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Participation is open to states, U.N. agencies, NGOs and indigenous peoples' organizations, among others.

There are now many people among the indigenous communities who have gained expertise from working in the Permanent Forum on Indigenous Issues.

''So, of course, we consider our elders, our activists, people who have been doing this work and have some degree of knowledge of international human rights, but at the same time it's very important they have a feeling for how indigenous people see and experience these issues,'' she said.

''It's always a challenge, I think, to bend the U.N. system and international system to fit their considerations and worldview to indigenous peoples, but we've been doing it now for over 30 years.''

As a testimony to that work, the Declaration on the Rights of Indigenous Peoples is replete with ''talk about the spiritual links to the land, the collective rights of indigenous peoples, their collective relationship to the land, the languages and cultures - all of these things created a new way of looking at the existing rights that we have,'' Carmen said.

But the declaration has no way of addressing specific violations of indigenous rights. The hope is that the expert mechanism will work in a practical way on the ground to address issues. How will it work, for example, if a government and a corporation were working in tandem to mine uranium on indigenous land or near a sacred site?

The expert mechanism will look at the problem both as an obstacle to the implementation of rights and how implementation has to be carried out, Carmen said.

''The mechanism will ask, what is that state doing in collaboration with a mining company or whatever that is denying the implementation of a particular right for indigenous peoples. In this case, it would be the right to access and protection of a sacred site, which is protected under international law as freedom of religion for indigenous peoples which is always tied to a place,'' Carmen said.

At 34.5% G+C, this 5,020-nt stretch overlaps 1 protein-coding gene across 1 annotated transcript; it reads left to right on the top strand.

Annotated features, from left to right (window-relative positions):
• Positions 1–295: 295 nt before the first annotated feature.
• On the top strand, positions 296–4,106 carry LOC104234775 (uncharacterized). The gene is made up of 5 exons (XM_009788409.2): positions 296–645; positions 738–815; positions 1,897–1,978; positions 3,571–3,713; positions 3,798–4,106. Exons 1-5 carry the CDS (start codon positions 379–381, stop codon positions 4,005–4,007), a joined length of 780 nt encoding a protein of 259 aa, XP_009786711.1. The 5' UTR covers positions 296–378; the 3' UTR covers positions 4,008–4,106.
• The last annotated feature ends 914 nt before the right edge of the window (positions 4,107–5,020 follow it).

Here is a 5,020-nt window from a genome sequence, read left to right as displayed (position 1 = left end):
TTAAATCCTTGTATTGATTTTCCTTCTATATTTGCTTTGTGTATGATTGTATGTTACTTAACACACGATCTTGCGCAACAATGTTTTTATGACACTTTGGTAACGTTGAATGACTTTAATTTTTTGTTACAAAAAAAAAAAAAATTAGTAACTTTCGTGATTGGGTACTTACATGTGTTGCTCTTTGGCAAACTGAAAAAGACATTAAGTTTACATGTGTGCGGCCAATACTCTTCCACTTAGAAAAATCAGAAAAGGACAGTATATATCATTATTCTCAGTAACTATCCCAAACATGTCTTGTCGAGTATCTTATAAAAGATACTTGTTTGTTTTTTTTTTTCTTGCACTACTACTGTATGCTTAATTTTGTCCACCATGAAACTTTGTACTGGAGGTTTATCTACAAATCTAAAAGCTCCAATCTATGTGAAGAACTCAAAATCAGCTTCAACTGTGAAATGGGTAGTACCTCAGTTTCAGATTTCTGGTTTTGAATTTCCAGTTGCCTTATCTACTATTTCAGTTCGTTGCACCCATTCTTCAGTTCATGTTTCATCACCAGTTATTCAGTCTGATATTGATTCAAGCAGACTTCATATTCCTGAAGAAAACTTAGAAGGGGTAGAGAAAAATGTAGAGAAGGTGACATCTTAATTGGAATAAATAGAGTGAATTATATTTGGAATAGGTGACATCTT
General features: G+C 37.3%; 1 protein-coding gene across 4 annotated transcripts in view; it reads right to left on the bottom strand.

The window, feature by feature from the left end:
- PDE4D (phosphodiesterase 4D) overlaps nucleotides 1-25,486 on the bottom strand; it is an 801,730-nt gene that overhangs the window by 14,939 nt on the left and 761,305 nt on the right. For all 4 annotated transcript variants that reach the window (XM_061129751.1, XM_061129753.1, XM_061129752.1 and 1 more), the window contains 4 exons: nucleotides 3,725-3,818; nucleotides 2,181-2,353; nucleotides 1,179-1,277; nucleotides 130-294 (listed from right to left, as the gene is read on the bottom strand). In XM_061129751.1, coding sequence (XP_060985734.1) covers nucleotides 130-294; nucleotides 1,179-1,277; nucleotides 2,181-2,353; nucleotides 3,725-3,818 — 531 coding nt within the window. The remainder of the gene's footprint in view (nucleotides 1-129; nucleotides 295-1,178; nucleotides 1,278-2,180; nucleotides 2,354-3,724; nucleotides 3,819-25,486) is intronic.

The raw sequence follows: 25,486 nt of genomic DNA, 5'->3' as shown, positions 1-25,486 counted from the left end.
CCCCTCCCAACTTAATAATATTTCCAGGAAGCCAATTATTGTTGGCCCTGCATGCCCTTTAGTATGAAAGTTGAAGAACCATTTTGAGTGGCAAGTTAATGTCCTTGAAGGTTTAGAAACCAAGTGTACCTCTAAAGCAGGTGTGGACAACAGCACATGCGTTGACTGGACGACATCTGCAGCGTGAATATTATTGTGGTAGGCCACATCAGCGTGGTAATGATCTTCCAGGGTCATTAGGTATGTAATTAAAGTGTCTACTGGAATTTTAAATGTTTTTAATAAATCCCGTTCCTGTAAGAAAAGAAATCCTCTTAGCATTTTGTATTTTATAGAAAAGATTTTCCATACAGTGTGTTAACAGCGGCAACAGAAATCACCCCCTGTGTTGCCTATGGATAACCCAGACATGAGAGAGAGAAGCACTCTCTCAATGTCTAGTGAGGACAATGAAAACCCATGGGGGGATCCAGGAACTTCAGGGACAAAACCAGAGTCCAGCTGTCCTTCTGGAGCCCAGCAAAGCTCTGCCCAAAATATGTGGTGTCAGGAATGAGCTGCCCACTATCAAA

''We're going to work very hard to make sure that every single one of these issues is addressed somehow. It may be saying, 'Look, you're talking about this mine is contaminating your river so you can't fish anymore. Well, the U.N. Rapporteur on the Right to Food really needs to look at that, so we can help you to refer that.' We'll send on the case and detail it in the report submitted to the council. We're hoping to be able to assist in the coordination of efforts among al the different aspects of the U.N. system so that nobody's situation falls through the cracks.''

Chief Willie Littlechild, Ermineskin Cree and representative of the International Organization of Indigenous Resource Development, noted the unusually fast time frame in which the new body was put in place, saying, ''The establishment of the new expert mechanism is evidence of the good faith and political will of the Human Rights Council.''

Not everyone was happy with the creation of the expert mechanism, however. Although the resolution was adopted by consensus, a few states expressed their concerns following the adoption. Cuba said it would have preferred a more inclusive resolution, according to the HRC Web site; and Bolivia, one of the original sponsors of the resolution, withdrew its name from the text with regrets that ''the full participation of indigenous peoples is not guaranteed.''